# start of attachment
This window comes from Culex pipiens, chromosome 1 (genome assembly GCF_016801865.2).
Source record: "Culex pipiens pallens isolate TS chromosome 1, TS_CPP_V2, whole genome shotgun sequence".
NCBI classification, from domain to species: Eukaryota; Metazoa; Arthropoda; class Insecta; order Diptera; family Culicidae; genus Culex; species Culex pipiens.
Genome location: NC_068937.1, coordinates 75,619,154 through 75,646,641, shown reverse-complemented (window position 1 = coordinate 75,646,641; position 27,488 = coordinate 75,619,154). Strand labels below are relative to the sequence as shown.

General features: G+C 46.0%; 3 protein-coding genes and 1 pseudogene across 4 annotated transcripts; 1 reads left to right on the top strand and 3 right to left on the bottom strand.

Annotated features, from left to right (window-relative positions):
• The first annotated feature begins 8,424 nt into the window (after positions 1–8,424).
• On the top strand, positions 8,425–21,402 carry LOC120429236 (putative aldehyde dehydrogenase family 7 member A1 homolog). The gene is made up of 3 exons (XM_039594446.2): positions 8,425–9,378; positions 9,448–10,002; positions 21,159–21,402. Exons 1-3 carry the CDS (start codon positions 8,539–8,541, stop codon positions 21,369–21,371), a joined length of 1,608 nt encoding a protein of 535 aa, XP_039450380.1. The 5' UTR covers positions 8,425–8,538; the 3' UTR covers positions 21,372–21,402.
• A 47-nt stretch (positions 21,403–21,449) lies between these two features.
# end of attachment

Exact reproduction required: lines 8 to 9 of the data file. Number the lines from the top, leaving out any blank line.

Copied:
• On the top strand, positions 8,425–21,402 carry LOC120429236 (putative aldehyde dehydrogenase family 7 member A1 homolog). The gene is made up of 3 exons (XM_039594446.2): positions 8,425–9,378; positions 9,448–10,002; positions 21,159–21,402. Exons 1-3 carry the CDS (start codon positions 8,539–8,541, stop codon positions 21,369–21,371), a joined length of 1,608 nt encoding a protein of 535 aa, XP_039450380.1. The 5' UTR covers positions 8,425–8,538; the 3' UTR covers positions 21,372–21,402.
• A 47-nt stretch (positions 21,403–21,449) lies between these two features.